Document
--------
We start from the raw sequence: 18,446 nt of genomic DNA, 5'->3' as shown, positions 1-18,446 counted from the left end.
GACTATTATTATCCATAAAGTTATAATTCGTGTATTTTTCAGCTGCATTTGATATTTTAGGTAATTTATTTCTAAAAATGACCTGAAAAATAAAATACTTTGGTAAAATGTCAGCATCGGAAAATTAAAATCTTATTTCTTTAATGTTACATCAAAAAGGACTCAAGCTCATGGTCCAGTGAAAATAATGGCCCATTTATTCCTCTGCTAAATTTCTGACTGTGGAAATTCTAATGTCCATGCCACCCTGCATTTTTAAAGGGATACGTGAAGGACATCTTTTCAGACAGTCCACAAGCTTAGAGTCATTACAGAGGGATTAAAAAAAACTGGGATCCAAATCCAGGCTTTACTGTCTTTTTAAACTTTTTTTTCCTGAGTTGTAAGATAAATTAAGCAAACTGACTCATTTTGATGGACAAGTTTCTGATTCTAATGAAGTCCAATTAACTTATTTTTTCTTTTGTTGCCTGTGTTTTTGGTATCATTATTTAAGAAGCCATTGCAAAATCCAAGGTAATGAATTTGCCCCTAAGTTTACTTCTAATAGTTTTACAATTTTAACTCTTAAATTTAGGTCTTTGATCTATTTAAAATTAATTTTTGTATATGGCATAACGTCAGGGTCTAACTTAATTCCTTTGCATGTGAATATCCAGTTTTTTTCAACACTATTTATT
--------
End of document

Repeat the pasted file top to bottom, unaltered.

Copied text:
We start from the raw sequence: 18,446 nt of genomic DNA, 5'->3' as shown, positions 1-18,446 counted from the left end.
GACTATTATTATCCATAAAGTTATAATTCGTGTATTTTTCAGCTGCATTTGATATTTTAGGTAATTTATTTCTAAAAATGACCTGAAAAATAAAATACTTTGGTAAAATGTCAGCATCGGAAAATTAAAATCTTATTTCTTTAATGTTACATCAAAAAGGACTCAAGCTCATGGTCCAGTGAAAATAATGGCCCATTTATTCCTCTGCTAAATTTCTGACTGTGGAAATTCTAATGTCCATGCCACCCTGCATTTTTAAAGGGATACGTGAAGGACATCTTTTCAGACAGTCCACAAGCTTAGAGTCATTACAGAGGGATTAAAAAAAACTGGGATCCAAATCCAGGCTTTACTGTCTTTTTAAACTTTTTTTTCCTGAGTTGTAAGATAAATTAAGCAAACTGACTCATTTTGATGGACAAGTTTCTGATTCTAATGAAGTCCAATTAACTTATTTTTTCTTTTGTTGCCTGTGTTTTTGGTATCATTATTTAAGAAGCCATTGCAAAATCCAAGGTAATGAATTTGCCCCTAAGTTTACTTCTAATAGTTTTACAATTTTAACTCTTAAATTTAGGTCTTTGATCTATTTAAAATTAATTTTTGTATATGGCATAACGTCAGGGTCTAACTTAATTCCTTTGCATGTGAATATCCAGTTTTTTTCAACACTATTTATT